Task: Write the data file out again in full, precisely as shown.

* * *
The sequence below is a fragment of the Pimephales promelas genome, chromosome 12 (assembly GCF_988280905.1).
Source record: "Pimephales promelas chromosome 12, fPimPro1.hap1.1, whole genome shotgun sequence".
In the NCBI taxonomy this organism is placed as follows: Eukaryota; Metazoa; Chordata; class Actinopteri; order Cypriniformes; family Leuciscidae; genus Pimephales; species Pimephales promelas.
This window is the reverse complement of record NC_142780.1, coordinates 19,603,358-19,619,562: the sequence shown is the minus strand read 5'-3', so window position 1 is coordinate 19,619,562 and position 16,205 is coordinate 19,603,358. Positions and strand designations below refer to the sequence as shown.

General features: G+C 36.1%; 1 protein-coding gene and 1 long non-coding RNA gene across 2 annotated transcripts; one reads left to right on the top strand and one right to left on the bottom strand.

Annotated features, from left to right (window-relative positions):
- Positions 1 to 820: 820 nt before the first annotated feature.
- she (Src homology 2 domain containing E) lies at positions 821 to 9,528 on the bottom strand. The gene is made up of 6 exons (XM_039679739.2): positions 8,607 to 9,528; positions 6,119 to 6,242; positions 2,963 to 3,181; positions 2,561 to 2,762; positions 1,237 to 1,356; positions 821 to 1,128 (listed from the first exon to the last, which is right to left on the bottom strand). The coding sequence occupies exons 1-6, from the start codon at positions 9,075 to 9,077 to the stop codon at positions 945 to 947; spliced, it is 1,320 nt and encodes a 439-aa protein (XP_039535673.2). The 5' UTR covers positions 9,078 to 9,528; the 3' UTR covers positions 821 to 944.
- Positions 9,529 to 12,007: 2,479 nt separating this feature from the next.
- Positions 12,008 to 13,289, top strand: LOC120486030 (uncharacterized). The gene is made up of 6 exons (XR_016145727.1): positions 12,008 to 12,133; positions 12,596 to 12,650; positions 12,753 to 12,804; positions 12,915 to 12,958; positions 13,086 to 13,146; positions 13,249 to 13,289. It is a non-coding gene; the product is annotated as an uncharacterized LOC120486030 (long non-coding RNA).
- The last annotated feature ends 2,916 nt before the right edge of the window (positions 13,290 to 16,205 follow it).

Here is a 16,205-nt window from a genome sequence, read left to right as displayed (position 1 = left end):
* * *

The sequence below is a fragment of the Pimephales promelas genome, chromosome 12 (assembly GCF_988280905.1).
Source record: "Pimephales promelas chromosome 12, fPimPro1.hap1.1, whole genome shotgun sequence".
In the NCBI taxonomy this organism is placed as follows: Eukaryota; Metazoa; Chordata; class Actinopteri; order Cypriniformes; family Leuciscidae; genus Pimephales; species Pimephales promelas.
This window is the reverse complement of record NC_142780.1, coordinates 19,603,358-19,619,562: the sequence shown is the minus strand read 5'-3', so window position 1 is coordinate 19,619,562 and position 16,205 is coordinate 19,603,358. Positions and strand designations below refer to the sequence as shown.

General features: G+C 36.1%; 1 protein-coding gene and 1 long non-coding RNA gene across 2 annotated transcripts; one reads left to right on the top strand and one right to left on the bottom strand.

Annotated features, from left to right (window-relative positions):
- Positions 1 to 820: 820 nt before the first annotated feature.
- she (Src homology 2 domain containing E) lies at positions 821 to 9,528 on the bottom strand. The gene is made up of 6 exons (XM_039679739.2): positions 8,607 to 9,528; positions 6,119 to 6,242; positions 2,963 to 3,181; positions 2,561 to 2,762; positions 1,237 to 1,356; positions 821 to 1,128 (listed from the first exon to the last, which is right to left on the bottom strand). The coding sequence occupies exons 1-6, from the start codon at positions 9,075 to 9,077 to the stop codon at positions 945 to 947; spliced, it is 1,320 nt and encodes a 439-aa protein (XP_039535673.2). The 5' UTR covers positions 9,078 to 9,528; the 3' UTR covers positions 821 to 944.
- Positions 9,529 to 12,007: 2,479 nt separating this feature from the next.
- Positions 12,008 to 13,289, top strand: LOC120486030 (uncharacterized). The gene is made up of 6 exons (XR_016145727.1): positions 12,008 to 12,133; positions 12,596 to 12,650; positions 12,753 to 12,804; positions 12,915 to 12,958; positions 13,086 to 13,146; positions 13,249 to 13,289. It is a non-coding gene; the product is annotated as an uncharacterized LOC120486030 (long non-coding RNA).
- The last annotated feature ends 2,916 nt before the right edge of the window (positions 13,290 to 16,205 follow it).

Here is a 16,205-nt window from a genome sequence, read left to right as displayed (position 1 = left end):